Two dietitians on vegetable versus animal proteins

Blogger, agro-dietitian and organic farmer Irene Prinsen-Bruins from ERF-1 read a message on LinkedIn from a dietitian and plant-based advocate. He claims that there is nothing unique about meat, dairy and eggs. Her message is: ‘Skip the animal as much as possible and go straight to the source: plants’. But is it really that simple? Live Green Magazine asked Irene how she sees this. Read the two statements below.

Of cows and plants
The ‘Grøntsags’ dietitian argues in his article that cows do not produce calcium, chickens do not produce proteins on their own, and the reason that pork contains B12 is that they are supplemented with it through animal feed. She claims that none of the nutrients come from an animal. Irene: “I’m not against plant-based, but I find this vegetarian position, which prohibits food from animals, difficult. Also in combination with sustainability, animal welfare or health.”


Everything starts in the ground
The ‘Grøntsags’ dietician states that ultimately all nutrients come from the soil, from the sun or that they are produced by microorganisms. Irene: “Even on ERF-1, the story often starts with healthy soil. The 100 hectares of heavy Zuiderzee clay soil on our family business is maintained by our 160 cows. Because of this cooperation on our organic soil – which does not contain artificial soil. fertilizers and plant protection products – we get a lot of soil life and biodiversity back It is crucial for us as cheese makers The connection between good soil health, good feed and healthy cows that produce healthy milk is reflected in a healthy colostrum traditional. natural rind cheese, like our Kamper Terp Kaas. There are now a firm belief that healthy soil also produces healthy food.”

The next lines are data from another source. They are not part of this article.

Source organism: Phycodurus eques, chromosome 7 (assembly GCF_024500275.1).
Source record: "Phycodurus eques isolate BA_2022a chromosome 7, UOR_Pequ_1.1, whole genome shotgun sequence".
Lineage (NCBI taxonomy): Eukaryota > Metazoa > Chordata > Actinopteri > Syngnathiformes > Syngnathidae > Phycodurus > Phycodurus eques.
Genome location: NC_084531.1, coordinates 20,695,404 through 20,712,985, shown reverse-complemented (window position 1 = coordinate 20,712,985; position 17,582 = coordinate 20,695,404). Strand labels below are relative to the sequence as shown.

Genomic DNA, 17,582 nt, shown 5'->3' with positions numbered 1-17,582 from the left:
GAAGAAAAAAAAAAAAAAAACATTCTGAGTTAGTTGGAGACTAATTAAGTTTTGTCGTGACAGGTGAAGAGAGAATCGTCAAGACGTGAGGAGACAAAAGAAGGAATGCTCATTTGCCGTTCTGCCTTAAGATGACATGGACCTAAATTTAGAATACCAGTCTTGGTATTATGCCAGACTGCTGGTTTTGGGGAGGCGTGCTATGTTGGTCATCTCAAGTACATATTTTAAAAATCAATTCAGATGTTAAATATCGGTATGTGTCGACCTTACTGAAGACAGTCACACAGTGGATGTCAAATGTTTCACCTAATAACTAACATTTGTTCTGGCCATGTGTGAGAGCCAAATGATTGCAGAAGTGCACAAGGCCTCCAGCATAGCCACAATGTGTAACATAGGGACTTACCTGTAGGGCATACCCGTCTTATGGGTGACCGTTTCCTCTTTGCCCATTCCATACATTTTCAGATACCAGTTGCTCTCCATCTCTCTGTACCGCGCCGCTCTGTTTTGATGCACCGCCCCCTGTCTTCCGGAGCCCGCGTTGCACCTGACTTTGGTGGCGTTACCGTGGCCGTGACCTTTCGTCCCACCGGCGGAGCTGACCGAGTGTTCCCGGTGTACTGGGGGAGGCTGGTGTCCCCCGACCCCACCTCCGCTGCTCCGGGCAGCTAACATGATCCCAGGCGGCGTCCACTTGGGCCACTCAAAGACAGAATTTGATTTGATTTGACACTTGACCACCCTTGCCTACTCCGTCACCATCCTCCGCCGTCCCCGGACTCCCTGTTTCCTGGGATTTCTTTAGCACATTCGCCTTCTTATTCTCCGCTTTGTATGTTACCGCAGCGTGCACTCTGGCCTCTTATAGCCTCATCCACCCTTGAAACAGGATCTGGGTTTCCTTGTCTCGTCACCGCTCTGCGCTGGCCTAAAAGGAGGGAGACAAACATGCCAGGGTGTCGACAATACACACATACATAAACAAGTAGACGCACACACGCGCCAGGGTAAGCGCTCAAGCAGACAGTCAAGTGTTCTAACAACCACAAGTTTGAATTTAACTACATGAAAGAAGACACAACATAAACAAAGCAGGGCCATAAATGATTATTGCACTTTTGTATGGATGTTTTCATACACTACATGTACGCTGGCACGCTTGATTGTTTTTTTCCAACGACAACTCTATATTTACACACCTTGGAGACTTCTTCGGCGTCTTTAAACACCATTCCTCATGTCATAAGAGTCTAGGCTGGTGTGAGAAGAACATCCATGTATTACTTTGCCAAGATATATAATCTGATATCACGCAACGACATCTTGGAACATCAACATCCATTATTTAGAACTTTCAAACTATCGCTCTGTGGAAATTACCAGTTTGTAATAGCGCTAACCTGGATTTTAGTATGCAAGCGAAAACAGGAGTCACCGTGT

Dietitians’ different views on vitamins
The editors of Live Green Magazine are therefore very curious about Irene’s view on these statements from the ‘vegetable’ dietitian: Minerals come from inanimate nature and originate from the earth. Vitamins are produced by plants and vitamin D (not really a vitamin) under the influence of the sun on our skin. B12 comes from microorganisms, of which a supplement is the most reliable source today. Irene: “Even during nutrition and diet training, I learned that we shouldn’t look at nutrients in isolation. Raw milk is a really good example of this. The lactase in it helps our body use the lactose. Good butter also contains a lot of vitamin K2, which enhances the effect of vitamins A and D. Real foods are wonderfully engineered and go beyond ‘just’ supplementing a nutrient.”

Grass becomes food
Furthermore, the ‘vegetable’ dietitian claims that meat, dairy products and eggs should be seen as ‘used nutrients’. Because, she says, you put a lot of calories and raw materials into an animal to get much less return in return. Irene: “Because of the heavy rain, arable farming is difficult on Kampereiland. That’s why grass has been grown here since 1432. As humans, we cannot eat this, and a ruminant has this grateful quality. They then convert this grass into meat and milk . We don’t call that ‘used nutrients’, but think it’s super nice that a cow can do it, and we can make a living from it!”

Vegetable versus animal proteins